Gemma Bulan-Santos came to the mass with her whole family and was in awe of the Christmas carols sang by the choir and the festive atmosphere in the church.

    “Ang masasabi ko sa simbang gabi na ito ay sana nga mabuo ko dahil noong last na nag-simbang gabi sa Pilipinas ay nabuo naming mag-anak so kasama ko na ang husband ko sana mabuo naming,” she says. “Gusto naming maging maganda ang pamumuhay, maganda ang pangangatawan at sa aking mga anak laging malusog.”

    For Filipino-Canadian youths, celebrating simbang gabi is a way for them to keep in touch with their culture and their roots.

    James Nefulda, one of the youth volunteers during the mass, finds the simbang gabi brings the whole Filipino community together and other nationalities as well.

    “I think it’s cool,” he says. “People lose touch with their culture and it’s really great to see a lot of people kind of keep in touch with that and especially introducing it to their friends who aren’t Filipinos. I think that’s the one thing for me; the most exciting thing for me—to see people just to be enthusiastic and not forget where they came from.”

    Simbang gabi organizer Mar Aquino said that the large turnout would not have happened without the Lord’s guidance and the passionate and hard work of so many volunteers.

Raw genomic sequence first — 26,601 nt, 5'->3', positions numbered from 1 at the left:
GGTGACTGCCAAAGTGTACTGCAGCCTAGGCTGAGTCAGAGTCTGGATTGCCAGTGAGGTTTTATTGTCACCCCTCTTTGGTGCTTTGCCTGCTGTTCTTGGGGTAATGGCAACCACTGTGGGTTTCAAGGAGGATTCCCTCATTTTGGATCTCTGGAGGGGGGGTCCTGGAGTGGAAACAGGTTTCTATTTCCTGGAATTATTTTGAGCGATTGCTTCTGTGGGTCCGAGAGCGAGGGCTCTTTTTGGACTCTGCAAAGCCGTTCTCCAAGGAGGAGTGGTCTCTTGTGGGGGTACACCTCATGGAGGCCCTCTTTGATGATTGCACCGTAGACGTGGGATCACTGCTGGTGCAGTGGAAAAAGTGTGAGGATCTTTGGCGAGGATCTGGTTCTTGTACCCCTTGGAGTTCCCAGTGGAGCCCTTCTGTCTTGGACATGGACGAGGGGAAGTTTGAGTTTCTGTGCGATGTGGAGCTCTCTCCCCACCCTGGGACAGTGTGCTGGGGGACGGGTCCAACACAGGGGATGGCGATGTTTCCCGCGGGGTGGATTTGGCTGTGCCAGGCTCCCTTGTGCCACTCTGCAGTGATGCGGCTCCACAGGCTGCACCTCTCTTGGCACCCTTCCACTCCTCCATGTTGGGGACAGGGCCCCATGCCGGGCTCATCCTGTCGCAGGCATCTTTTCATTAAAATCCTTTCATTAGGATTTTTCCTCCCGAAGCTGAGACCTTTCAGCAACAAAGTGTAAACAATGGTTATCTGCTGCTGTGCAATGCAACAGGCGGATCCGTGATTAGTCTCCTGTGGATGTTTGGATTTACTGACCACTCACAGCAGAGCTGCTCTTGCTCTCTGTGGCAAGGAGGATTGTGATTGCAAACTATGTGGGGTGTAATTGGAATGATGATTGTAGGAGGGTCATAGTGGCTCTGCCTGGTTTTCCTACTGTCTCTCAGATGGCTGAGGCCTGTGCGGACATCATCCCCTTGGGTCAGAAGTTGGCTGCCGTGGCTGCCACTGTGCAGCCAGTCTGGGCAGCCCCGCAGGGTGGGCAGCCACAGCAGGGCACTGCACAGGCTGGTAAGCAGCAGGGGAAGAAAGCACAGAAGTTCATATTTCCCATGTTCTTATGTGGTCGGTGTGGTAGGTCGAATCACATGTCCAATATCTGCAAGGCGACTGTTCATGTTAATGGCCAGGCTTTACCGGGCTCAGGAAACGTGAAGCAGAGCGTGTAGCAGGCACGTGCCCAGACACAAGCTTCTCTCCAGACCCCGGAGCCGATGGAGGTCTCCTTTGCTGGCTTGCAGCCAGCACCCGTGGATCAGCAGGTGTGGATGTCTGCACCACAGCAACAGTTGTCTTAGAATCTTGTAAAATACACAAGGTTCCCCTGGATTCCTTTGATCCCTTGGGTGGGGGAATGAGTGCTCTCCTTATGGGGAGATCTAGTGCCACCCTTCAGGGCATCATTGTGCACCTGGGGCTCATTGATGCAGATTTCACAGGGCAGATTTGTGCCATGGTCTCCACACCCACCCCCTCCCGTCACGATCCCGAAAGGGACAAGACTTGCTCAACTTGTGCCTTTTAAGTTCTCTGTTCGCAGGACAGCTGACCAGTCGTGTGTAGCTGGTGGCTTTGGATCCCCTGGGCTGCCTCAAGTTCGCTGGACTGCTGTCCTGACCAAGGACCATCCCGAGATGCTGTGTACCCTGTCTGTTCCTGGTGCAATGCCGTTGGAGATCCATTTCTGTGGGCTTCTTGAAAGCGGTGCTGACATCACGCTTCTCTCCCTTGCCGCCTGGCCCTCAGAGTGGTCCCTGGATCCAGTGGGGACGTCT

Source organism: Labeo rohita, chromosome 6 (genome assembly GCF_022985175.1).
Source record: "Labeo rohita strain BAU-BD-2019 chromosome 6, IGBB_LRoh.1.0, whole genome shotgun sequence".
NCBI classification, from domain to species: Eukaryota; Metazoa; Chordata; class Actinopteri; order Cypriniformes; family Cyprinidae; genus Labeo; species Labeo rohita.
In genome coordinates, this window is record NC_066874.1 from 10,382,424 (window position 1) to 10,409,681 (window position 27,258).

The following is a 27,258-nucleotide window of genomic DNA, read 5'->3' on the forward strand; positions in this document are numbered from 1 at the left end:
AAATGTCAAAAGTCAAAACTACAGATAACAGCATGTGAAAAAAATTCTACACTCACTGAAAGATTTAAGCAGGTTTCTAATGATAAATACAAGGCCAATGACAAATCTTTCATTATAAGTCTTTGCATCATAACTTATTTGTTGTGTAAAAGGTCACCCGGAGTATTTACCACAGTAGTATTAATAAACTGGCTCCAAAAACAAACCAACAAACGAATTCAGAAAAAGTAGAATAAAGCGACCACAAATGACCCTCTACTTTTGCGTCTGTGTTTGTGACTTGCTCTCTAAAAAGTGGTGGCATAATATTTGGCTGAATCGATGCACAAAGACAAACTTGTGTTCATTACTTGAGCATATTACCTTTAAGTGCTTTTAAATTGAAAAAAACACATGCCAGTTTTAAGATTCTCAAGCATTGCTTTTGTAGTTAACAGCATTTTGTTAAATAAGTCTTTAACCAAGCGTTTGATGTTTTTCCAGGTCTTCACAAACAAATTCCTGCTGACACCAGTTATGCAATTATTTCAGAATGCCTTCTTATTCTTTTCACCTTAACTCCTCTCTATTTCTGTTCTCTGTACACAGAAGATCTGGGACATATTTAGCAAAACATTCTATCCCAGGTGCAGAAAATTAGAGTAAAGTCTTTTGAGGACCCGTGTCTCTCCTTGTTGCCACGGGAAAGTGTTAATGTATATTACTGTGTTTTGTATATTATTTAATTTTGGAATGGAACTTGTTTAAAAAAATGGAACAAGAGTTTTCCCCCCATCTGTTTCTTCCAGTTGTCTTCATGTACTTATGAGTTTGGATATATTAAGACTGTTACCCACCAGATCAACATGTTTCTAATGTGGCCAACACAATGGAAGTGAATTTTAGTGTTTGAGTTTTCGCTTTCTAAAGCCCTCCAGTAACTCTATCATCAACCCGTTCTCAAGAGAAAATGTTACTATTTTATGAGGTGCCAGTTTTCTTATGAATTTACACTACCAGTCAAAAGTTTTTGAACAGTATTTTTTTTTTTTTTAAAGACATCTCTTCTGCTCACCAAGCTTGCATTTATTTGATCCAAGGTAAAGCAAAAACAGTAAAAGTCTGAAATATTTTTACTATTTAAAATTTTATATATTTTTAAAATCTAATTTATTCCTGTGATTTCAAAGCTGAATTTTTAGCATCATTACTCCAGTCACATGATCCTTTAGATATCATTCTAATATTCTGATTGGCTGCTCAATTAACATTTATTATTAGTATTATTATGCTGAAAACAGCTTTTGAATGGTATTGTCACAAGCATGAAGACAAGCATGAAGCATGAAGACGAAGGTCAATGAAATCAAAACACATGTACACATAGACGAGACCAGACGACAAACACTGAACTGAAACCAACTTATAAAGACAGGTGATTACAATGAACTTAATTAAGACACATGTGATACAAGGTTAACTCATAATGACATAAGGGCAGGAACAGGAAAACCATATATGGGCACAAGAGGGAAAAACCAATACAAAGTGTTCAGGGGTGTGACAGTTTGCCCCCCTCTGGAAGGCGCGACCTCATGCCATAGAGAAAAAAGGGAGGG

“Hindi namin ine-expect ito na ganito ang mangyayari,” Aquino says. “Ineexpect lang talaga namin mga 600 ganoon. Pero thank you kay Lord siya ang nagdala lahat dito at napuno, punong-puno ang simbahan, for the first time ever na nangyari dito sa St. Albert the Great Parish. Kaya
    nagpapasalamat ako sa mga committee sa simbang gabi dito sa St. Albert the Great. Salamat kay Rey, na siyang aming main chairman at kay Bernard, aming vice chairman at si Adele ang aming secretary at sa bumubuo ng simbang gabi dito sa St. Albert the Great.”

    Father Badiola and Father Benedicto, who officiated the mass congratulated everybody for the successful turnout of people.

    “Mabuti ng pumunta kasi mas malaki ang grupo ng Pilipino na ipatunay nato na tayo pala ay may paniniwala sa Diyos,” says Badiola. “Hindi lang tayo kailangang pabayaan kasi kung tayo ay pababayaan lalo na ng simbahan, mawawala ang simbahan dito dahil kahit pumunta ka kahit saan mayroon mga Pilipino na nagsisilbi sa simbahan.”